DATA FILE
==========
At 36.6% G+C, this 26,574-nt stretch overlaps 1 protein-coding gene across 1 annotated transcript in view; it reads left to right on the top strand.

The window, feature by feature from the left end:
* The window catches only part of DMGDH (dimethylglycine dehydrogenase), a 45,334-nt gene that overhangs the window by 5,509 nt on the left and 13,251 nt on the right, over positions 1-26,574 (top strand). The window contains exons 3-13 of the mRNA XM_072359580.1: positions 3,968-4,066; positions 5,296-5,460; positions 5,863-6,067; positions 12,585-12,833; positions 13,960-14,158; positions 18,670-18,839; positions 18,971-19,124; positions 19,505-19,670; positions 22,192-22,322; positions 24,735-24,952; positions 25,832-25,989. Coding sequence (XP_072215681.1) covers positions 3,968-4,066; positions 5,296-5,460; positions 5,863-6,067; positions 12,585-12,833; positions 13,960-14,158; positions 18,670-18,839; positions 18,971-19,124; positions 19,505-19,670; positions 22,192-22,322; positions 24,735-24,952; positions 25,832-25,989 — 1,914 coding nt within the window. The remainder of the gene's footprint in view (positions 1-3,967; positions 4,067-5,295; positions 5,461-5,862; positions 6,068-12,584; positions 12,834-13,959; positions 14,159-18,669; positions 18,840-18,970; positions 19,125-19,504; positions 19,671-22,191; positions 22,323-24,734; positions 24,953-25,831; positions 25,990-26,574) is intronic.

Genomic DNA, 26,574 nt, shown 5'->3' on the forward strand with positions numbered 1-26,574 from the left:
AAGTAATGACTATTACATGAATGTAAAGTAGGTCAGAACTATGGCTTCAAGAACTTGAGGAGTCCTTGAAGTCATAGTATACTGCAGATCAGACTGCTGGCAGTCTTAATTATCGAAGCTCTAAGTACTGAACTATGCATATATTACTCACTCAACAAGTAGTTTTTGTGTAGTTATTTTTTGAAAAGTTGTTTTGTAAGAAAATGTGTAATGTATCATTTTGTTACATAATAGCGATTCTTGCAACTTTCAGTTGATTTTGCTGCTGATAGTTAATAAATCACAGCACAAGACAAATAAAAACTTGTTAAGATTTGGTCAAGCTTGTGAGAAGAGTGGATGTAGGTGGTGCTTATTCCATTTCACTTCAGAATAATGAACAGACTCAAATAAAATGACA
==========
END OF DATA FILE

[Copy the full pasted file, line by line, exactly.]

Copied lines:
At 36.6% G+C, this 26,574-nt stretch overlaps 1 protein-coding gene across 1 annotated transcript in view; it reads left to right on the top strand.

The window, feature by feature from the left end:
* The window catches only part of DMGDH (dimethylglycine dehydrogenase), a 45,334-nt gene that overhangs the window by 5,509 nt on the left and 13,251 nt on the right, over positions 1-26,574 (top strand). The window contains exons 3-13 of the mRNA XM_072359580.1: positions 3,968-4,066; positions 5,296-5,460; positions 5,863-6,067; positions 12,585-12,833; positions 13,960-14,158; positions 18,670-18,839; positions 18,971-19,124; positions 19,505-19,670; positions 22,192-22,322; positions 24,735-24,952; positions 25,832-25,989. Coding sequence (XP_072215681.1) covers positions 3,968-4,066; positions 5,296-5,460; positions 5,863-6,067; positions 12,585-12,833; positions 13,960-14,158; positions 18,670-18,839; positions 18,971-19,124; positions 19,505-19,670; positions 22,192-22,322; positions 24,735-24,952; positions 25,832-25,989 — 1,914 coding nt within the window. The remainder of the gene's footprint in view (positions 1-3,967; positions 4,067-5,295; positions 5,461-5,862; positions 6,068-12,584; positions 12,834-13,959; positions 14,159-18,669; positions 18,840-18,970; positions 19,125-19,504; positions 19,671-22,191; positions 22,323-24,734; positions 24,953-25,831; positions 25,990-26,574) is intronic.

Genomic DNA, 26,574 nt, shown 5'->3' on the forward strand with positions numbered 1-26,574 from the left:
AAGTAATGACTATTACATGAATGTAAAGTAGGTCAGAACTATGGCTTCAAGAACTTGAGGAGTCCTTGAAGTCATAGTATACTGCAGATCAGACTGCTGGCAGTCTTAATTATCGAAGCTCTAAGTACTGAACTATGCATATATTACTCACTCAACAAGTAGTTTTTGTGTAGTTATTTTTTGAAAAGTTGTTTTGTAAGAAAATGTGTAATGTATCATTTTGTTACATAATAGCGATTCTTGCAACTTTCAGTTGATTTTGCTGCTGATAGTTAATAAATCACAGCACAAGACAAATAAAAACTTGTTAAGATTTGGTCAAGCTTGTGAGAAGAGTGGATGTAGGTGGTGCTTATTCCATTTCACTTCAGAATAATGAACAGACTCAAATAAAATGACA